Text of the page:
On 21 May 1388, Pope Urban VI complied with the request of the city of Cologne for its allowance to establish a Studium Generale. On the following 22nd of December, the city pledged to found, maintain and patronize the new universitas – that is, a corporative “community” of teachers and learners – which commenced its lecturing activities on 6 January 1389, the date dedicated to the city’s patron saints, the Three Wise Men (or Kings of the East).
Three universities had already been founded in principalities of the Holy Roman Empire: in Prague (1348) by Charles IV, German king and king of Bohemia, and in Vienna (1365) by Rudolf IV, Duke of Austria – two initiatives that succeeded with some difficulty – as well as in Heidelberg (1386) by Rupert I, Elector Palatine, where a crisis was soon to arise. In that setting, the University of Cologne was not only the first in the Empire to have been fathered by the citizenry, it was also able to hold its own with the two-centuries-older western and southern European universities. Thus it offered an extensive range of studies and, already in its early years, recorded far over 700 enrolments, a quite impressive figure for those times; later on, its student numbers levelled out at around 1,000, albeit with considerable fluctuations.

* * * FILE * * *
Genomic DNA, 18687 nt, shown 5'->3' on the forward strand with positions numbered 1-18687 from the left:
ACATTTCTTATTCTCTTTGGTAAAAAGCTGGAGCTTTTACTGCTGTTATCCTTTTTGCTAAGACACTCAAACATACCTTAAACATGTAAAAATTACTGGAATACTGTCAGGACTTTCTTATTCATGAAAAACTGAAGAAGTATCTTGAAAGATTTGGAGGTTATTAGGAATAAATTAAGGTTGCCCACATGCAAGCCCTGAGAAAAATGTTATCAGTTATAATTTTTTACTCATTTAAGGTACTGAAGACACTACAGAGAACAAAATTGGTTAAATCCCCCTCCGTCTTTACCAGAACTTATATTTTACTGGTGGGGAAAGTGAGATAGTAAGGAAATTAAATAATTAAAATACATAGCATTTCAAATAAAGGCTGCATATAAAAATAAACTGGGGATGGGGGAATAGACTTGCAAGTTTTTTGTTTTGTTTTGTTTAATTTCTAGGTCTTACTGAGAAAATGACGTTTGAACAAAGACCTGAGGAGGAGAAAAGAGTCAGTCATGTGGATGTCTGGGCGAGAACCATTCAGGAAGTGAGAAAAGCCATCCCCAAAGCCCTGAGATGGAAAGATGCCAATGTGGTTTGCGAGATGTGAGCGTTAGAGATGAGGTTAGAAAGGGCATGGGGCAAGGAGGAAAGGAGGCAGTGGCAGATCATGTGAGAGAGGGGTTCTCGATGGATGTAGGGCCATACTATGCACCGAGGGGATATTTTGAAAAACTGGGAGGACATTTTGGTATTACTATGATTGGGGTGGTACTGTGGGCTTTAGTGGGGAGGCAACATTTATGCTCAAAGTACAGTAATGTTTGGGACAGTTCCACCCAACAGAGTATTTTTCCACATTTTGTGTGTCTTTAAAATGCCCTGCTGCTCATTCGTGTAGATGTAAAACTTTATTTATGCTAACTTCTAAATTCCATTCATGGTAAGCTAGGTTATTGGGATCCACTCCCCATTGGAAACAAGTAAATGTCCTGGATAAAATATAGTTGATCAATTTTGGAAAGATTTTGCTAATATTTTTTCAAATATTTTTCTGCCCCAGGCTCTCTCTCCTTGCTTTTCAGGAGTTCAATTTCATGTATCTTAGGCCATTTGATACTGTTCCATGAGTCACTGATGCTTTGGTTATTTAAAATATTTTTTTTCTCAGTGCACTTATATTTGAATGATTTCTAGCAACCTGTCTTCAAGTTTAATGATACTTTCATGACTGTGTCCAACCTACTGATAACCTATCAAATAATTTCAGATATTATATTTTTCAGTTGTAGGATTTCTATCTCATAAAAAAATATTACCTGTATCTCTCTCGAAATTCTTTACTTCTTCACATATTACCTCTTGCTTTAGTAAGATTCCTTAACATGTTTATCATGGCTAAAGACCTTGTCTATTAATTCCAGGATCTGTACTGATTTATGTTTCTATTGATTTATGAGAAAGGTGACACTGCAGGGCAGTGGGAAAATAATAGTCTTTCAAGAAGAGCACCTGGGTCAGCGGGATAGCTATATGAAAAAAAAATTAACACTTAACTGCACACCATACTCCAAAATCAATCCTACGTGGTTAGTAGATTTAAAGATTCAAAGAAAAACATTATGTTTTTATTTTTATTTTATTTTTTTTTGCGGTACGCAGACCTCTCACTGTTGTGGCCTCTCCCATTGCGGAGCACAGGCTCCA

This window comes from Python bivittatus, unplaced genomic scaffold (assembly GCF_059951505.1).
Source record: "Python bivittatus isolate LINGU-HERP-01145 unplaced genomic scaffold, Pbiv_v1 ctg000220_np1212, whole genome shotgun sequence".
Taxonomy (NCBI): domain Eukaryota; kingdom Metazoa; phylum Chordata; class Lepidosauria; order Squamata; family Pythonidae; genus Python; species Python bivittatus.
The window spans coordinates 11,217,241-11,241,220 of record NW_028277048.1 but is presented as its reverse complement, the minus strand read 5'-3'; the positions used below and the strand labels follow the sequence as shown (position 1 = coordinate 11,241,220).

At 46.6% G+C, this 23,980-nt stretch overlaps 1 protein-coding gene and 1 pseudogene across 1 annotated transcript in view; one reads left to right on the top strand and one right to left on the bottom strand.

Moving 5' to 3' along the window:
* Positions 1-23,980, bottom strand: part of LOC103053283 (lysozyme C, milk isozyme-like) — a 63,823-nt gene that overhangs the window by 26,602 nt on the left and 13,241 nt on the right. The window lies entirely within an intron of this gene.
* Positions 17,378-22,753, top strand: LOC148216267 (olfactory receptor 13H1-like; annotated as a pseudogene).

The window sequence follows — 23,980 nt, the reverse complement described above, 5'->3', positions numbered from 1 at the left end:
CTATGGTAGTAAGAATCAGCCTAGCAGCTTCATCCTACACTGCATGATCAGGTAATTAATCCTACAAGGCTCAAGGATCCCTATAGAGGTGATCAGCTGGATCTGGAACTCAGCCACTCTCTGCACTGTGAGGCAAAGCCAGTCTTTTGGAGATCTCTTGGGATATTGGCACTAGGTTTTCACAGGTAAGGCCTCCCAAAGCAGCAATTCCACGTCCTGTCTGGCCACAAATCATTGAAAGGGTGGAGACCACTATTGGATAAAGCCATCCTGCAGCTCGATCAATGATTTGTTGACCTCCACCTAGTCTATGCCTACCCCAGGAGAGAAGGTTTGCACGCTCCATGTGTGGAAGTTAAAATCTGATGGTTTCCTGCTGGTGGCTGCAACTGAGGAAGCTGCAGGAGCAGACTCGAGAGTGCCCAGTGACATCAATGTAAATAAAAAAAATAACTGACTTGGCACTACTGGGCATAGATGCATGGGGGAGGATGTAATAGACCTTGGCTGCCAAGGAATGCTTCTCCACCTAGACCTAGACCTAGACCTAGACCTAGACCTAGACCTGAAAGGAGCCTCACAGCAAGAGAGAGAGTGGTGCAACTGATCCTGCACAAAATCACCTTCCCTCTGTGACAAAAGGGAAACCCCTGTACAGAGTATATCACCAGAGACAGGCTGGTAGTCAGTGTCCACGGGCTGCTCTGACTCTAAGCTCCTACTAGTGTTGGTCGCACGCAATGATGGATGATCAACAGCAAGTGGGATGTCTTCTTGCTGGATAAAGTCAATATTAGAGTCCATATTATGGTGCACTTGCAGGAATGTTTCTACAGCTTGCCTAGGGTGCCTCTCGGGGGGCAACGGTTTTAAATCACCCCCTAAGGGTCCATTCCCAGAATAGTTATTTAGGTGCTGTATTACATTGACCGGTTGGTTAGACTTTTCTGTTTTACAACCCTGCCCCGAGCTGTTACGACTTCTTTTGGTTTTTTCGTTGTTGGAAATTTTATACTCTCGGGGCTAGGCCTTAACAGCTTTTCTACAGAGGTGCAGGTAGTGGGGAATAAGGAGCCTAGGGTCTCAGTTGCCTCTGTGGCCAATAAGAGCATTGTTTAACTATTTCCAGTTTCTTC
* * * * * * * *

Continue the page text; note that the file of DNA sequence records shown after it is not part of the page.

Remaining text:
We are sharing an ideal of research and learning in an intellectual community defined by dedication, generosity and striving for excellence we have created an institutional frame in which we can develop our ideas.